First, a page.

“Certainly getting through that gives us energy and life. We’re here, and without that we’re not here. Certainly it’s a big lift in itself. We found out some things about some kids in terms of toughness, maybe we hadn’t put them in that role before, and in an event like this you can bring them back a little earlier than you would all year. I think you learn a few things about some kids that you haven’t done because when you’re playing your three game set during the year, you’re not doing those kinds of things and you’re managing totally different. We were put in a position where our backs were against the wall a little bit, and we asked some things out of some kids that we normally wouldn’t, and they responded very well. We know that there’s some stuff in there that these kids can dig from and learn from and apply to this situation if we are given that situation. I think we learned a lot from it.”

Coach Scalf (UNC Wilmington)
On the CAA’s strong presence in the NCAA Tournament:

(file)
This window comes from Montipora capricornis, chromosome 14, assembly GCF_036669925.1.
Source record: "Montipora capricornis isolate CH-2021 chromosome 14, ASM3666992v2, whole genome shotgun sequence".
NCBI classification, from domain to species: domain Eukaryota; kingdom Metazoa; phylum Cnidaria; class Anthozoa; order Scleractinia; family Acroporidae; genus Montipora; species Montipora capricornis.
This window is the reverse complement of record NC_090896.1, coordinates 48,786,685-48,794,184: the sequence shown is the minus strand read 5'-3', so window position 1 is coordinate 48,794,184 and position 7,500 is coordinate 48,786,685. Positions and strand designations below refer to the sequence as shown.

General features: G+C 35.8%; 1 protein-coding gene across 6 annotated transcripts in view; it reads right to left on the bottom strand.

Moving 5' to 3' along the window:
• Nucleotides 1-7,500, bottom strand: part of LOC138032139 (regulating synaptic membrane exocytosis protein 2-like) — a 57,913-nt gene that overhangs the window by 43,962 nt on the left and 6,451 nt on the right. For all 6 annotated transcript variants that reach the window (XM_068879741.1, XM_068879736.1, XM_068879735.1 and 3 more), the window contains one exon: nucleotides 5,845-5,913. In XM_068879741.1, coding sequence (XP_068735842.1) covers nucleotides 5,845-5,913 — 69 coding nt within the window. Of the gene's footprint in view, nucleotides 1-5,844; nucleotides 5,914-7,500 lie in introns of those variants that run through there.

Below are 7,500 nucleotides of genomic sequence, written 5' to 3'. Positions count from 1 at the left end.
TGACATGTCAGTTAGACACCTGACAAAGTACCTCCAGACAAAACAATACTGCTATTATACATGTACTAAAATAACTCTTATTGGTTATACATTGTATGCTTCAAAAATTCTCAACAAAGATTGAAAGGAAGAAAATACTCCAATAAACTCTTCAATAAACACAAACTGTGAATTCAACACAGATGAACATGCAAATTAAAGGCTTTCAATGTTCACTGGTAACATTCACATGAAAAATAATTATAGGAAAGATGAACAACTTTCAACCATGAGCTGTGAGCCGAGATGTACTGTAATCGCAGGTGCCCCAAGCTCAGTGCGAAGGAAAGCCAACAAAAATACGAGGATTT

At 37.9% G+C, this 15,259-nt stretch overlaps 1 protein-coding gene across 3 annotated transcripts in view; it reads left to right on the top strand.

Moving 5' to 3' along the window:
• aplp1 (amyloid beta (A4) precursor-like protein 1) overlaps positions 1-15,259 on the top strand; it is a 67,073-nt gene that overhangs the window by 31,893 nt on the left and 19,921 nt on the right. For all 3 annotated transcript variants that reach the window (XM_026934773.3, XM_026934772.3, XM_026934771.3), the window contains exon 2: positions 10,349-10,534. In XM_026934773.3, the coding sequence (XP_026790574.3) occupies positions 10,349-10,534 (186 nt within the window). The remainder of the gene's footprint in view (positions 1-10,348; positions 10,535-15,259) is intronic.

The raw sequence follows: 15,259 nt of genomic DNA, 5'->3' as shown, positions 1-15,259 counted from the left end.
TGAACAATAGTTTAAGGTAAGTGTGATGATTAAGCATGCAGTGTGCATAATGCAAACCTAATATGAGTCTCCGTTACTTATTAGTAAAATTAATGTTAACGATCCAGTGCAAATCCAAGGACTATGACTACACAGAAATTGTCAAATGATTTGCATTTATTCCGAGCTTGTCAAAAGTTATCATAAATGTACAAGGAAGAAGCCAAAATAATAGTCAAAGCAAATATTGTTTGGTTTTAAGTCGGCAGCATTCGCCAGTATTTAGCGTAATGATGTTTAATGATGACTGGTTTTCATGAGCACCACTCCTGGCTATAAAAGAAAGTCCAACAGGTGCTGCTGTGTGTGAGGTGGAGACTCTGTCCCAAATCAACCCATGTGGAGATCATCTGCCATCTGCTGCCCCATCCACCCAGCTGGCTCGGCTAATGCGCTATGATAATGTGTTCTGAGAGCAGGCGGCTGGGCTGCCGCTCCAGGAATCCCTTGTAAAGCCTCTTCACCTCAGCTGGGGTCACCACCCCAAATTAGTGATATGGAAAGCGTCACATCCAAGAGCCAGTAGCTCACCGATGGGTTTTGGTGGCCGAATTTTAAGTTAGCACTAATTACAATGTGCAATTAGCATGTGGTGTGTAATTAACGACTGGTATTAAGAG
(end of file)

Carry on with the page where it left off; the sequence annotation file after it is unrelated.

“Our league was very good this spring. A number of players that have grown and matured over the last couple years in several programs - Towson played extremely well, you look at their record and say what are you talking about? They’re 29-28, but they’re a solid club. Defensively, I don’t know that there’s anyone better than them defensively. They may be a little short pitching depth wise, but they are a very good club. Northeastern’s pitching may be as good as anybody’s on the East Coast, their top five guys. Georgia State played very well, William & Mary’s pitching and position players figured out a way to get it done every day and they play extremely hard. Our league continued to grow through the course of the year. I feel like we are headed in the right direction, getting back to where we were at one time. In the late 90’s, early 2000s, our league was anywhere from the third to the fifth best in the country RPI wise. We lost some schools and had some changes, and baseball wasn’t quite as important to some. Now, I think there are quality coaches throughout the conference, and a number of very good players. I’m excited about the fact that College of Charleston, of course Elon and Mike [Kennedy’s] group which will be coming in the fall certainly improve our conference even more.”

On the win against North Carolina: